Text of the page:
Less is known about the Jews of the eastern Diaspora who remained under Seleucid control than about the Jews of Egypt and Palestine, but it appears that peoples of various ethnic groups had access to economic and political advancement within the Seleucid Empire. Several writings from this time—Tobit, Dan 1–6 , and Esther—suggest something of the outlook of Jews in the eastern Diaspora. Written originally in Hebrew or Aramaic, and later enlarged when they were translated into Greek, these books are works of fiction, edifying entertainments that tell the stories of Jews who achieved high status in foreign courts, were threatened by jealous rivals, and yet succeeded in securing personal power and the good will of the king. Though the stories are all set in the pre‐Hellenistic period (Tobit in the Assyrian Empire, Daniel in the Babylonian exile, and Esther in the Persian court) they were probably written during the Seleucid period. While they acknowledge that faithful Jews may be vulnerable because of their religion, on the whole these are optimistic stories with a positive view of the Gentile kings.

The eastern Diaspora was also the conduit for important religious developments that arose from the contact between Judaism and the religions of Babylon and Persia. This influence is most clearly seen in the development of apocalyptic literature. Parts of the book of 1 Enoch composed in the third century BCE reflect astronomical lore and traditions about antediluvian sages that derive from Babylonian sources. Although it is more difficult to trace the path of influence in its earliest stages, the dualistic religious beliefs of Persian Zoroastrianism almost certainly contributed to the development of Jewish apocalyptic thought and to some of the ideas of the sectarians at Qumran.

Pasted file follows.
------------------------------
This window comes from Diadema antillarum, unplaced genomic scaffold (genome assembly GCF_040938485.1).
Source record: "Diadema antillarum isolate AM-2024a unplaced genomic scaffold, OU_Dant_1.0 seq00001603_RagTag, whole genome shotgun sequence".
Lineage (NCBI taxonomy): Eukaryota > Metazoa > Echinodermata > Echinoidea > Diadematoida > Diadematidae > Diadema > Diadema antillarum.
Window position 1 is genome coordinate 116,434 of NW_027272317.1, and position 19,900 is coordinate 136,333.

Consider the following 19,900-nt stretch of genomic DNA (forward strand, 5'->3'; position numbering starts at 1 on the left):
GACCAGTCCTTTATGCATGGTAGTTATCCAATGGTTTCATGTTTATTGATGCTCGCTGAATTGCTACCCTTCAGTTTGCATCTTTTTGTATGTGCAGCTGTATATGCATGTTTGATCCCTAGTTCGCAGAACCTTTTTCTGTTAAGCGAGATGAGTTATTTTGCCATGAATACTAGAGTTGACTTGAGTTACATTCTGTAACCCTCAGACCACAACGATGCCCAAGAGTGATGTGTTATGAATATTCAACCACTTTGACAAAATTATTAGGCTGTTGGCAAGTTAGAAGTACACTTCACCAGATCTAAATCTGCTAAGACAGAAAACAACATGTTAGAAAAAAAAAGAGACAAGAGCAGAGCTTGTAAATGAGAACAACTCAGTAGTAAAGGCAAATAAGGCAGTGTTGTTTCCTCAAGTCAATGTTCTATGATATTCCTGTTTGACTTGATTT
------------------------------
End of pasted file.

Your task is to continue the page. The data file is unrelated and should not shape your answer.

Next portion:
The eventual triumph of the Seleucid kingdom over the Ptolemies in the fifth Syrian war (198 BCE) obviously had a greater significance for the Jews of Judea than for those of Egypt. The Seleucid ruler Antiochus III treated the Judeans generously in appreciation for the support he received from the pro‐Seleucid faction, granting an allowance for the Temple and various tax concessions, as well as confirming the Judeans' right to live “according to the laws of their country.” Although relations began well, the difference in the way the Seleucid Empire governed its territories set the stage for a terrible conflict. Unlike the Ptolemaic system of centralized government administered with the cooperation of local leaders, the Seleucid regime was more decentralized. It derived some unity, however, from a network of Greek cities established throughout the empire. These were not necessarily ethnically Greek but were cities that had received a charter to organize as a polis, the Greek form of city government. Cultural prestige and economic advantages often led the leadership of Near Eastern cities to request such a charter.

The events leading up to the conflict between Judea and the Seleucid king Antiochus IV Epiphanes (175–164 BCE) are complex and not fully understood. In part they involved a struggle for succession to the high priesthood and the attempts of various contenders to secure the support of the king by paying him large sums of money. The first of the contenders, Jason, also paid to have Jerusalem established as a Greek polis, Antioch at Jerusalem. Neither of these acts in itself seems to have aroused much opposition in Jerusalem. The conflict was not a cultural conflict between Judaism and Hellenism, for Palestinian Jews had already incorporated significant elements of Hellenistic culture, which they considered quite compatible with their religious identity.